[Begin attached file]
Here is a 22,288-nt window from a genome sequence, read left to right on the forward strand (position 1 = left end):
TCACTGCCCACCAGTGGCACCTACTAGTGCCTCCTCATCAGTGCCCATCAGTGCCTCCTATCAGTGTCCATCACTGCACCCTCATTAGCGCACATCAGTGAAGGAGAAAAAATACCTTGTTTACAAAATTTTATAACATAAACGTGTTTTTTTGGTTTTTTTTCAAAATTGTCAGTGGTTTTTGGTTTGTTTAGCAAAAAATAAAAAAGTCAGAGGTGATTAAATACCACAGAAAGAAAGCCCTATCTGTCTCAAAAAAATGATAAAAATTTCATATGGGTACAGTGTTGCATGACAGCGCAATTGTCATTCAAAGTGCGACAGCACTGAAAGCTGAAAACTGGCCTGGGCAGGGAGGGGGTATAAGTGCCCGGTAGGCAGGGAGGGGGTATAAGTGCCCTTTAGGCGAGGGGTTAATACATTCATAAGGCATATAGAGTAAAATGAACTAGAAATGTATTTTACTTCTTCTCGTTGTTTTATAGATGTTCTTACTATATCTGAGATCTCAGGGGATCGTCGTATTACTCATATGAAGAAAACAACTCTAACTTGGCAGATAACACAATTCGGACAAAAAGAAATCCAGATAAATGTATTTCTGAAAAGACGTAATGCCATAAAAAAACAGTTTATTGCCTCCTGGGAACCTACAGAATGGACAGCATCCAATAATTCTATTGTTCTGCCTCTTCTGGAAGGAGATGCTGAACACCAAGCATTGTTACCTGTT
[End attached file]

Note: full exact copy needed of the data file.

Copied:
Here is a 22,288-nt window from a genome sequence, read left to right on the forward strand (position 1 = left end):
TCACTGCCCACCAGTGGCACCTACTAGTGCCTCCTCATCAGTGCCCATCAGTGCCTCCTATCAGTGTCCATCACTGCACCCTCATTAGCGCACATCAGTGAAGGAGAAAAAATACCTTGTTTACAAAATTTTATAACATAAACGTGTTTTTTTGGTTTTTTTTCAAAATTGTCAGTGGTTTTTGGTTTGTTTAGCAAAAAATAAAAAAGTCAGAGGTGATTAAATACCACAGAAAGAAAGCCCTATCTGTCTCAAAAAAATGATAAAAATTTCATATGGGTACAGTGTTGCATGACAGCGCAATTGTCATTCAAAGTGCGACAGCACTGAAAGCTGAAAACTGGCCTGGGCAGGGAGGGGGTATAAGTGCCCGGTAGGCAGGGAGGGGGTATAAGTGCCCTTTAGGCGAGGGGTTAATACATTCATAAGGCATATAGAGTAAAATGAACTAGAAATGTATTTTACTTCTTCTCGTTGTTTTATAGATGTTCTTACTATATCTGAGATCTCAGGGGATCGTCGTATTACTCATATGAAGAAAACAACTCTAACTTGGCAGATAACACAATTCGGACAAAAAGAAATCCAGATAAATGTATTTCTGAAAAGACGTAATGCCATAAAAAAACAGTTTATTGCCTCCTGGGAACCTACAGAATGGACAGCATCCAATAATTCTATTGTTCTGCCTCTTCTGGAAGGAGATGCTGAACACCAAGCATTGTTACCTGTT